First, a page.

I'm very eager to meet Mr Mohammad Jawad, the British reconstructive surgeon who performed pioneering treatment on the budding television presenter Katie Piper, after a jealous boyfriend arranged for a cup of acid to be thrown straight into her face. So eager, in fact, that I accidentally turn up his office a full 24 hours early one frosty morning. He expresses benign surprise at seeing me so soon, but nevertheless bustles about fixing me a warming cup of coffee, and we begin to talk.
While he's not a household name just yet, many would recognise Jawad's cuddly but commanding presence from his appearance in the Chanel 4 documentary Katie Piper: My Beautiful Face. Some 3.3 million people watched the programme tracing the early stages of the former model's recovery when it aired in 2009, and countless thousands more have watched the shocking but inspirational hour since. Now, the forthcoming Oscar-nominated documentary Saving Facetrails Jawad as he returns to Pakistan, the country of his birth, to help victims of acid violence. The film is directed by Daniel Junge and Sharmeen Obaid Chinoy, the first Pakistani to win an Oscar nod.
Acid attacks are a form of violent assault in which acid is thrown into the face and on the body of a person, typically young and female. Girls are often targeted by men after rejecting sexual advances or offers of marriage; or by their families for bringing them into perceived dishonour. Dissolved bones, vicious scarring and blindness are among the frequent consequences. Jawad, who has over 11,000 hours of operating experience, told me: "The intention is to cause grievous bodily harm, to murder or kill-except they bloody don't die. Instead they are disfigured and destroyed, when they're still young with their whole life in front of them."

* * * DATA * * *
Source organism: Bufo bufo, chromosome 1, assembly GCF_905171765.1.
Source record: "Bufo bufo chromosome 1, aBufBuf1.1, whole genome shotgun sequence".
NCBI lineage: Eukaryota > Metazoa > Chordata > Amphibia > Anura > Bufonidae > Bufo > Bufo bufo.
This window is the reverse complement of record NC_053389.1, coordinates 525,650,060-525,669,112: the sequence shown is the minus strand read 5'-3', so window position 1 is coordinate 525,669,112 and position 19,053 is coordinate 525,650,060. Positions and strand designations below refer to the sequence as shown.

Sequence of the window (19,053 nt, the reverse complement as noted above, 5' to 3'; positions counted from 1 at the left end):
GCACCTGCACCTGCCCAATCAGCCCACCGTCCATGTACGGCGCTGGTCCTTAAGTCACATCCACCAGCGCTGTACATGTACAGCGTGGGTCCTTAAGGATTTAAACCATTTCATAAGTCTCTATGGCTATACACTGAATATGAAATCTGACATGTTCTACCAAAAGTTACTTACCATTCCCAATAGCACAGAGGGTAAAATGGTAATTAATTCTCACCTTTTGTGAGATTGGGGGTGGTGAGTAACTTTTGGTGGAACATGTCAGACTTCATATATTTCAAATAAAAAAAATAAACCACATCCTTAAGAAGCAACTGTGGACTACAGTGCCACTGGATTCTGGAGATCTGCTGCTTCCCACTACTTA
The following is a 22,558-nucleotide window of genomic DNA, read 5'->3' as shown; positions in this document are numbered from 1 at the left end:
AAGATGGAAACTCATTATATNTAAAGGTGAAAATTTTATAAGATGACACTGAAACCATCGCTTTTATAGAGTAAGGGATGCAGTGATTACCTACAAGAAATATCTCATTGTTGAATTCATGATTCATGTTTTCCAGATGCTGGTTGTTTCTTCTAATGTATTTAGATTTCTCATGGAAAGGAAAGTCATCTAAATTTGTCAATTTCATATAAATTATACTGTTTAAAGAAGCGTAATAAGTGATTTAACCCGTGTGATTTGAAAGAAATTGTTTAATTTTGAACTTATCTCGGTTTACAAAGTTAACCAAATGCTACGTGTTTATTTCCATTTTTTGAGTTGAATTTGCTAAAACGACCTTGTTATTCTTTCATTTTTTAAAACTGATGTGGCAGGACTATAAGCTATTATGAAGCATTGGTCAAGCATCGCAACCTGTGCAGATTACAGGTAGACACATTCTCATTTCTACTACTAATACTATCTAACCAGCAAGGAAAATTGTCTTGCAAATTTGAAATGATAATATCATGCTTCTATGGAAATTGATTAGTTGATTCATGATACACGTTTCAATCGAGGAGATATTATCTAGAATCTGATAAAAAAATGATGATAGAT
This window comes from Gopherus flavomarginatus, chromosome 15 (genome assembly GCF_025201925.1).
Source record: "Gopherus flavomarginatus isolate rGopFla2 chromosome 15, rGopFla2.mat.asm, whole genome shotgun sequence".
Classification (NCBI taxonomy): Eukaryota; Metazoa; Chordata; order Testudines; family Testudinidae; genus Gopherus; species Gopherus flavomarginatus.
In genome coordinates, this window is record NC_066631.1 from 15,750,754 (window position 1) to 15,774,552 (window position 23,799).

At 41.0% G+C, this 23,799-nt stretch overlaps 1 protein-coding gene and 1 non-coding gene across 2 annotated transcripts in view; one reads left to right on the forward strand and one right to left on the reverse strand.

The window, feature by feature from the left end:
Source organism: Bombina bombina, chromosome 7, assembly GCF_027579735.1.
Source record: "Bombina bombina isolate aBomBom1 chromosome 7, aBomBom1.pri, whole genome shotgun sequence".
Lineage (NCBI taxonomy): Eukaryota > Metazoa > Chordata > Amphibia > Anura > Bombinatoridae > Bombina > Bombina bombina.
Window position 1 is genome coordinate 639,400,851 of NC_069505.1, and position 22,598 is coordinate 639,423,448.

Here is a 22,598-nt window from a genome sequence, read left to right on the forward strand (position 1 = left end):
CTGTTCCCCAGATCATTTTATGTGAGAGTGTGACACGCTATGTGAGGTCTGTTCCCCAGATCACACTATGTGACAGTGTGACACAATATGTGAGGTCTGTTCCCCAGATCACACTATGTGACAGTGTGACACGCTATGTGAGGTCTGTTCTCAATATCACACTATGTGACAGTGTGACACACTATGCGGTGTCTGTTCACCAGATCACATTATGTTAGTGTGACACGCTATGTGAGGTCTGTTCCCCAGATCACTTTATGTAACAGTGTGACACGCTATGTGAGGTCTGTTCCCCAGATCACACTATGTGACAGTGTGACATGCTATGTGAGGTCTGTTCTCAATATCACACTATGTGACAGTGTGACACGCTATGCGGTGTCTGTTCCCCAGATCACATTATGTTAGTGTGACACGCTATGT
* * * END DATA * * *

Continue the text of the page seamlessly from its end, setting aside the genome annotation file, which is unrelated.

The phenomenon is most common in Cambodia, Afghanistan and Southern Asia. Official figures state that there are 100 cases of acid violence in Pakistan every year, although it's been estimated that the actual figure is far, far higher. Jawad has been performing humanitarian surgery in the country since he led a team to help victims of the 2005 Kashmir earthquake. I asked him what drew him back to his homeland, and how Saving Face came about:
"The feeling was good, to be doing some good in my own backyard-and it meant I had the chance to go home and annoy my mother. And then came Katie Piper: My Beautiful Face in November 2009, and I was interviewed by channels from all over the world. Daniel Junge heard the BBC World Service asking me about the Pakistan earthquake, contacted me through various routes and proposed a documentary on my acid victim work in Pakistan. We made some films and we identified a few patients and took this recording back to HBO in the US, who were very excited and funded it."
Acid attacks are said to be chronically under-reported in the country, and Jawad hopes that the exposure given to the issue by the film might address this.
He said: "This is a story of hope and courage. The real heroes of course are these two patients we feature, who've been so forthcoming in such a conservative society to take it on the neck and say: 'this cannot carry on.' In a way this was about me saving my own face, and owning up to my responsibility to the country of my origin."